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San Blas (Nayarit), Durango Road (Sinaloa)

September 2005

by Martin Reid

Sheridan Coffey and I recently returned from a trip to San Blas and the Durango Highway.  I did not acquire data in sufficient detail to prepare a traditional Trip Report, so here is my alternative!

We flew to Puerto Vallarta, rented a car, and drove to San Blas for six nights, then on to the Durango Highway for four nights, before breaking our return journey to Vallarta at La Noria Ranch on Cerro San Juan (NE of San Blas) for one night, plus a final night at Bucerias, just north of Vallarta.

Unless you are staying at an up-market hotel, NO-ONE will take credit cards and all want pesos, not dollars.  Most medium/large towns have a bank with a separate door/booth (normally 24/7) housing an ATM where you can take pesos straight from your bank account - with a 5 - 7 dollar fee.

Car Rental

The daily rates look good, but the insurance is a killer ($19 per day in addition to the rental) - so check into this and be sure to get a written confirmation of the insurance rate when you book.  We got a Nissan Tsuru (small 4-door sedan) from Advantage that was fine for all the rough tracks we went on!


Don't go to San Blas in September!  The weather is really tough, as it is very hot (we are used to that here in San Antonio where it's been 105 for the last three days) but also massively humid - this is the bit that really nailed us, energy-wise.  We  stayed at the Posada Del Ray in San Blas, which was fine given that we had to have a/c.  It cost 350 pesos/night, and while the rooms were a bit funky, the location is in a quiet part of town plus the sound of the a/c covers any noises of fellow guests - thus early nights were viable. 

On the Durango Highway we stayed at the town of Copala, which is at Km 250 on H40.  There are two hotels in the town (which was founded in 1565); the old Butter Factory on the main square, and Daniel's on the way into town.  We stayed at the latter and REALLY liked it. A bungalow room costs 300 pesos; no a/c but a large stand fan aimed at the bed was sufficient even in September (note that the elevation here is only about 1800 feet).  You get a large, equipped kitchen with fridge, microwave, gas stove and utensils, a large bedroom (with TV and remote!), bathroom, and verandah.  The hotel is located at the back of the parking lot for Daniel's Restaurant - a large circular building overlooking some nice thorn forest, located about a mile from the highway, on a left corner - you can't miss it.  Note that after exiting the highway at the Copala sign, stay on the cobbled surface to get to town.  The Restaurant serves nice grub and has fabulous coconut banana pie....  At the hotel, Lupita will take great care of you; she speaks reasonable English and Daniel is still living there - a Californian, thus speaking English (after a fashion...)  Call them on 044-669-928-1932 to make a reservation (probably not necessary during the week, but it's a popular spot with Mazatlanians at the weekend).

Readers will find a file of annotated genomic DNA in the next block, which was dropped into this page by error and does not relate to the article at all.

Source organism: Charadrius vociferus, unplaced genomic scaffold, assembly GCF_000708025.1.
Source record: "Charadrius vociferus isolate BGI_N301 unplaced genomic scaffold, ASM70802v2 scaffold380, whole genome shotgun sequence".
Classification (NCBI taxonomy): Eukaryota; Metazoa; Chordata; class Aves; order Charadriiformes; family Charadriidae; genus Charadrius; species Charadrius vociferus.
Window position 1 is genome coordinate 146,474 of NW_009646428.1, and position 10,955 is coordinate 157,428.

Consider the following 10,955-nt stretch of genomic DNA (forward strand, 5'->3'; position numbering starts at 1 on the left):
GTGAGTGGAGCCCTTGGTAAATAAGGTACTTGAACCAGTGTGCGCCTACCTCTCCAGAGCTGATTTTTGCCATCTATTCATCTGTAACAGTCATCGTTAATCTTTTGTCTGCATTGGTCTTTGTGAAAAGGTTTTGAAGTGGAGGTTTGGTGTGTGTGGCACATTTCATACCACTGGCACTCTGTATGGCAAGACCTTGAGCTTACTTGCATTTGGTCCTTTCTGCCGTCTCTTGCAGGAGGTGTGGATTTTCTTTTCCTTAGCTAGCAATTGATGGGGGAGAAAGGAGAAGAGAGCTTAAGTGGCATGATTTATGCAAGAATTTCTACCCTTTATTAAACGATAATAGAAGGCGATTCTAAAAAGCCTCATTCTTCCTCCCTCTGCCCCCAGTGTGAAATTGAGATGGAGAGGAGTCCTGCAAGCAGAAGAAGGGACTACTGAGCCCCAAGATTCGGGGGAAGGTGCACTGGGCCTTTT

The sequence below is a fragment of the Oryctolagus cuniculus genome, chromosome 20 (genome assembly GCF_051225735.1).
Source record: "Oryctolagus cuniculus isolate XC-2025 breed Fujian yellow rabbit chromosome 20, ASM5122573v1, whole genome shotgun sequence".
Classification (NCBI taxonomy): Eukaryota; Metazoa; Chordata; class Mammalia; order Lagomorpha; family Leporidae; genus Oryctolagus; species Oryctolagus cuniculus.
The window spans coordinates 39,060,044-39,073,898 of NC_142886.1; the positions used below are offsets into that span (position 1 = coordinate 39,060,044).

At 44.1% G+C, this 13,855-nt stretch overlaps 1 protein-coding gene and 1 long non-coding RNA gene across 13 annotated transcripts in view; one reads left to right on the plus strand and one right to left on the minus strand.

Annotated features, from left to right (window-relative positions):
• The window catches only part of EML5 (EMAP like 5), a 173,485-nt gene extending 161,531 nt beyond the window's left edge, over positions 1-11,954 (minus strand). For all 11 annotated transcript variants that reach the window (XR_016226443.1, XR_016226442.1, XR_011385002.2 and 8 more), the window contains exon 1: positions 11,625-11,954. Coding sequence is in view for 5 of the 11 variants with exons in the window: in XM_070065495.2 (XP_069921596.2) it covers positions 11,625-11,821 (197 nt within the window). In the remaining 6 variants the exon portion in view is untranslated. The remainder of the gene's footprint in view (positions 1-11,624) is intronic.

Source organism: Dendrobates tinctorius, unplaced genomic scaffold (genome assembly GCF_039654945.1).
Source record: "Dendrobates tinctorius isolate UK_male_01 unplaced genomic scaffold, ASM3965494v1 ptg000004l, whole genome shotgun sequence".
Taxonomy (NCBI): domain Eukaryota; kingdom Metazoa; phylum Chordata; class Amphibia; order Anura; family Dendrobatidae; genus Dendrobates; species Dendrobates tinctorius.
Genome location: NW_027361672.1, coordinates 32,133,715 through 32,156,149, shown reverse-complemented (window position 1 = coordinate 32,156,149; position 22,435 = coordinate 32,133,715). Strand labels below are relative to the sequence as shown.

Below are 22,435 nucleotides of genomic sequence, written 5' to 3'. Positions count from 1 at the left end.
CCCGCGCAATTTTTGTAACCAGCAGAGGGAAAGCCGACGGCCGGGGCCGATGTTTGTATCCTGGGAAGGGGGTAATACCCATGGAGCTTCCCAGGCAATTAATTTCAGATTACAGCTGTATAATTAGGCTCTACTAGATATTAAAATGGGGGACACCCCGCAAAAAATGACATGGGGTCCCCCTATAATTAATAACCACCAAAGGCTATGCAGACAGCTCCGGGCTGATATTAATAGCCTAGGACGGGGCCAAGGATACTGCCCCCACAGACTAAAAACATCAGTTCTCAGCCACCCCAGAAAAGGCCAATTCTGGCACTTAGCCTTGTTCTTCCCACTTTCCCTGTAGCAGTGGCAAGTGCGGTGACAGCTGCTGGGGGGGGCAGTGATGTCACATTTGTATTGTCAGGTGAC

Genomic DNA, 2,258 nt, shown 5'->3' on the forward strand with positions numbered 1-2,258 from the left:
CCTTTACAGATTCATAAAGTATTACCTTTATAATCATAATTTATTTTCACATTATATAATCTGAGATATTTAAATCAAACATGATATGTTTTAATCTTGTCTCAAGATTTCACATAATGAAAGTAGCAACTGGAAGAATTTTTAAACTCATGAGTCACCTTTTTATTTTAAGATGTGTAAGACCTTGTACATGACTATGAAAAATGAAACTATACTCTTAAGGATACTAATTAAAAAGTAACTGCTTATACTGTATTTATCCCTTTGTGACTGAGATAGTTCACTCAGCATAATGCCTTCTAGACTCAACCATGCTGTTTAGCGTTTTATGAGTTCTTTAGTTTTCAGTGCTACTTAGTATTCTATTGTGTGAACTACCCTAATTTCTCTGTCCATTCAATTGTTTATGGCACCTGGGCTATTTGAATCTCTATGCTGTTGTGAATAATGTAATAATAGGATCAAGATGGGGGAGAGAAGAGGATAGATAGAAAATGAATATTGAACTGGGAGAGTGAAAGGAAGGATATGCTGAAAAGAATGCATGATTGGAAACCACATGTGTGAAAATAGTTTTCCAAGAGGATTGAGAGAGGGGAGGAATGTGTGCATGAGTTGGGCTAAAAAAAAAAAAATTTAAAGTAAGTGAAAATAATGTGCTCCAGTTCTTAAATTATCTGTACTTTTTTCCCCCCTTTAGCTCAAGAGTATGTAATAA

Note that the start of the Panuco Road (see Howell's MX guide) is just a kilometer above the Copala turn.  It takes just over an hour to drive to Barranca del Libre from Copala. NOTE: light sleepers beware:- all the places to stay on the highway will bless you with various night sounds; at Daniels it will be the occasional cow, donkey and dog - but at least it is located well away from the highway, where the nights are punctuated with the raucous sound of trucks braking their engines.  For those staying in the San Blas area we really recommend at least one night at Rancho La Noria on Cerro San Juan; this can be arranged at the desk of the Hotel Garza Canela in San Blas - or by just turning up and honking the horn.  it cost us 480 pesos for one night; the room was fine, in a lovely location, but the facilities were a bit dodgy (no power for a while, then no hot water...)  However it is a GREAT place to wake up, in the heart of the Pine/oak forest at c.5,000 feet.  We had five species of nightbird within 25 yards of our cabin.  Down near P. Vallarta there's lots of choice , but the Hotel Marlyn in Bucerias is a reasonable choice for a room with a/c at 200 pesos.  For aficionados of Tacky, the room decor is a Must-Have!  It is located on Fresno street just 70 yards from the ocean (where Brown and Blue-footed Boobies can be seen).

Site updates

1) At the Barranca del Libre pull-off on the Durango Highway:

There is no restaurant - just one small home on the bend, right next to the stony track going uphill to the Barranca; this pullout is located between Km 201 and 202, NOT as stated in Howell's book (as between Kms 200 and 201). There is NO PEMEX in Las Palmitas - just a house on the left after the large restaurant, that sometimes sells gas - I advise you get gas at the PEMEX in La Concordia (c. km 274), where there is also an ATM on the main square (no ATMs in Copala or Las Palmitas).

2) Durango Highway: